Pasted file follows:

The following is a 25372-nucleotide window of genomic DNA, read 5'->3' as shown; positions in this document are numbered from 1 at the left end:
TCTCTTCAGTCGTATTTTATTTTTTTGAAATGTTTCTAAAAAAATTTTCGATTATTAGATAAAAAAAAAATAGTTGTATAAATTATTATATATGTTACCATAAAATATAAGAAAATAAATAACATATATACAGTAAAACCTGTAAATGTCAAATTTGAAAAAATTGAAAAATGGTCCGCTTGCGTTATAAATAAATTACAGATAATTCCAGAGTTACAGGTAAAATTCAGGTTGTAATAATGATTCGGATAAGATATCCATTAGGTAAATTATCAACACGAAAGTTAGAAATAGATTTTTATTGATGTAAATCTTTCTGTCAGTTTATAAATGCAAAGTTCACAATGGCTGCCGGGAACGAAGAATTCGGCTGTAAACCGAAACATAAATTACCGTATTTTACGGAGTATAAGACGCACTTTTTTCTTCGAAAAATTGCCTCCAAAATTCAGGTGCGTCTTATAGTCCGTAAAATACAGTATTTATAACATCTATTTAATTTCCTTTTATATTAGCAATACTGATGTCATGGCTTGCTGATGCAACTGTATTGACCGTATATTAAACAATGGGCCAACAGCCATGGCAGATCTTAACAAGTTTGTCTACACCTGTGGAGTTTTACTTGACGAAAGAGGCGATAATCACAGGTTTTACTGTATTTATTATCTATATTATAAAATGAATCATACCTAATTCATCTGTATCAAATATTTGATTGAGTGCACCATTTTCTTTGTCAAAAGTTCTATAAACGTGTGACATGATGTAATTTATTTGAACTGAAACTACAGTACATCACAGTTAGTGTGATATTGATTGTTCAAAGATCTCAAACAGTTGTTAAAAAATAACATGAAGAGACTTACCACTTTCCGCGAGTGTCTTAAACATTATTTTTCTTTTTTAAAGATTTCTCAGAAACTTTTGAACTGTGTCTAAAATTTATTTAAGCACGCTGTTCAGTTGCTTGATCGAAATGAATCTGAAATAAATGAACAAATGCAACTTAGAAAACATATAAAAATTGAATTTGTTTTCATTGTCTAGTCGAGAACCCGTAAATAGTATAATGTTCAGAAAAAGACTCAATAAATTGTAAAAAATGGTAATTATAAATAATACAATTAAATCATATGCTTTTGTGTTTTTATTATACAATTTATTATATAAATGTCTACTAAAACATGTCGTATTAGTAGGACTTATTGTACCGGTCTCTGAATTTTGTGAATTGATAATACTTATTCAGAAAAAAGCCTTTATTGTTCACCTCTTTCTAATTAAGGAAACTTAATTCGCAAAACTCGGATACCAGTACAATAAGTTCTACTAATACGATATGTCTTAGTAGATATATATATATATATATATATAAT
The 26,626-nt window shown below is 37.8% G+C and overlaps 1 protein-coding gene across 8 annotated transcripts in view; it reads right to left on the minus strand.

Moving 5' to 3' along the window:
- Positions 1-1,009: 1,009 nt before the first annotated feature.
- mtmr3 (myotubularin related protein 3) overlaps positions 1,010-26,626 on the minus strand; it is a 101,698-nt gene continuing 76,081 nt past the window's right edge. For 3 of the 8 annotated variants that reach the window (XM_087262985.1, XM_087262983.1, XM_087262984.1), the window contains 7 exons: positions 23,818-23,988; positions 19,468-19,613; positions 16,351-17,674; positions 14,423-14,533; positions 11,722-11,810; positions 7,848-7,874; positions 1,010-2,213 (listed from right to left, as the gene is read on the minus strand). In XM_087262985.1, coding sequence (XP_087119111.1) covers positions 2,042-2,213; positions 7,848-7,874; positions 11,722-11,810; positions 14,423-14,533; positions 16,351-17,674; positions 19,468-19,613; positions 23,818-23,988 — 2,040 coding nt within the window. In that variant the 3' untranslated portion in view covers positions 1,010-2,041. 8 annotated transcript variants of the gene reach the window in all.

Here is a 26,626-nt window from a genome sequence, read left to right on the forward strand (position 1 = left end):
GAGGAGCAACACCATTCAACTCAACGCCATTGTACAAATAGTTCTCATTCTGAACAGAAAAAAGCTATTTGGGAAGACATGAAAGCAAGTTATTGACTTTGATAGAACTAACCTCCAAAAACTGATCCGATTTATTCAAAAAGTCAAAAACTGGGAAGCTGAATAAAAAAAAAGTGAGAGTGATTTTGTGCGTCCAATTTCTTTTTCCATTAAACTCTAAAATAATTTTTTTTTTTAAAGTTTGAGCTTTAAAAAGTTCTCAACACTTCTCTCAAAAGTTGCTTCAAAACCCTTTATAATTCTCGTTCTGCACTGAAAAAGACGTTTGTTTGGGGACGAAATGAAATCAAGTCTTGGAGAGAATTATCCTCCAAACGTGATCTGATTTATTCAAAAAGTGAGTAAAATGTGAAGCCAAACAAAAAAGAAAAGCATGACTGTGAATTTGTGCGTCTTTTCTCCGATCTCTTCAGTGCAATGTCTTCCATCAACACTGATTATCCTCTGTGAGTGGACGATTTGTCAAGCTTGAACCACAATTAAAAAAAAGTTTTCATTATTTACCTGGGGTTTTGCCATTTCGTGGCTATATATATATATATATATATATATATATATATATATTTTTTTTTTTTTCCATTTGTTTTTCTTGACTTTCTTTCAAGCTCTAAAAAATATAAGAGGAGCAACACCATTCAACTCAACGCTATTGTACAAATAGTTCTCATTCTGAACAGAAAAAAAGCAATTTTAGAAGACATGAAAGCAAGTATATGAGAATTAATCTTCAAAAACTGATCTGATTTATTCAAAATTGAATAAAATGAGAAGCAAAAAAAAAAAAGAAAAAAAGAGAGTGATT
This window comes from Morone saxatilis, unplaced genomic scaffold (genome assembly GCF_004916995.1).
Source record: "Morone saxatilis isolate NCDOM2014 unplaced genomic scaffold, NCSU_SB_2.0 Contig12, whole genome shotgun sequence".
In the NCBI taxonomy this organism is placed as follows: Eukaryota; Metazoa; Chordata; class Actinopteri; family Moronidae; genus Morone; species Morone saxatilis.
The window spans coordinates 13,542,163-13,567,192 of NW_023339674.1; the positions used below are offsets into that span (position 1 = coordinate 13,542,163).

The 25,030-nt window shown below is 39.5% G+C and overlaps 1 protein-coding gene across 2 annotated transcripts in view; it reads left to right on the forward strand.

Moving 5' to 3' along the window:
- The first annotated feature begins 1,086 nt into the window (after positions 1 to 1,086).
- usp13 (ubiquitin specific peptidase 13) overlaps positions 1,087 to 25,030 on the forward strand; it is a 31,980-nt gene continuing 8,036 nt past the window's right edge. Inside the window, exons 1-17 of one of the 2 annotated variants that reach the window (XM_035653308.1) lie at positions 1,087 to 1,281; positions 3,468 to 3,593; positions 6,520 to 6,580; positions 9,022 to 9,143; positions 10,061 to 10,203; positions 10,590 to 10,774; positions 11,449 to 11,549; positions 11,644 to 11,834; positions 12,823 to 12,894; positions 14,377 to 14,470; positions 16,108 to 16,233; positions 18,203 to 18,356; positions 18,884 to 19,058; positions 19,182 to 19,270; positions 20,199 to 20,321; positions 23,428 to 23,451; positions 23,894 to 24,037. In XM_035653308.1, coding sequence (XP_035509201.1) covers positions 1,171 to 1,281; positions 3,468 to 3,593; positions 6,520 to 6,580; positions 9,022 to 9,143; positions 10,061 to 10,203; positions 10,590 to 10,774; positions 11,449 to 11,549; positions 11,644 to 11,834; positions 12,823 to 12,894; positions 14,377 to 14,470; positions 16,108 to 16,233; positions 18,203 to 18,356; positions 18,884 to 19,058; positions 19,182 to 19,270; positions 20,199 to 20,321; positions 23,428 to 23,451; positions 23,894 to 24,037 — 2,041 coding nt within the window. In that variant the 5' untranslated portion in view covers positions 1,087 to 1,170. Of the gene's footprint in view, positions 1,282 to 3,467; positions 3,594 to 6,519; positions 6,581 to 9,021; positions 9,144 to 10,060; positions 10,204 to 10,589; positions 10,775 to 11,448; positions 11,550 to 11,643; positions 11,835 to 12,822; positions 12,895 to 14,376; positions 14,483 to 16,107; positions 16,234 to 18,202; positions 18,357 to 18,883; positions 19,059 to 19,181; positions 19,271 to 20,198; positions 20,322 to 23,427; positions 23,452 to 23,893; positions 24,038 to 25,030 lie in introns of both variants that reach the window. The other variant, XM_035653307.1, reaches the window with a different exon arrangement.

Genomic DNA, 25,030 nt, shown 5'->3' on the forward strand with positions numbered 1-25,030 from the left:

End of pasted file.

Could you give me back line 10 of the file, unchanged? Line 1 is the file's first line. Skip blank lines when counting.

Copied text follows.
Source record: "Morone saxatilis isolate NCDOM2014 unplaced genomic scaffold, NCSU_SB_2.0 Contig12, whole genome shotgun sequence".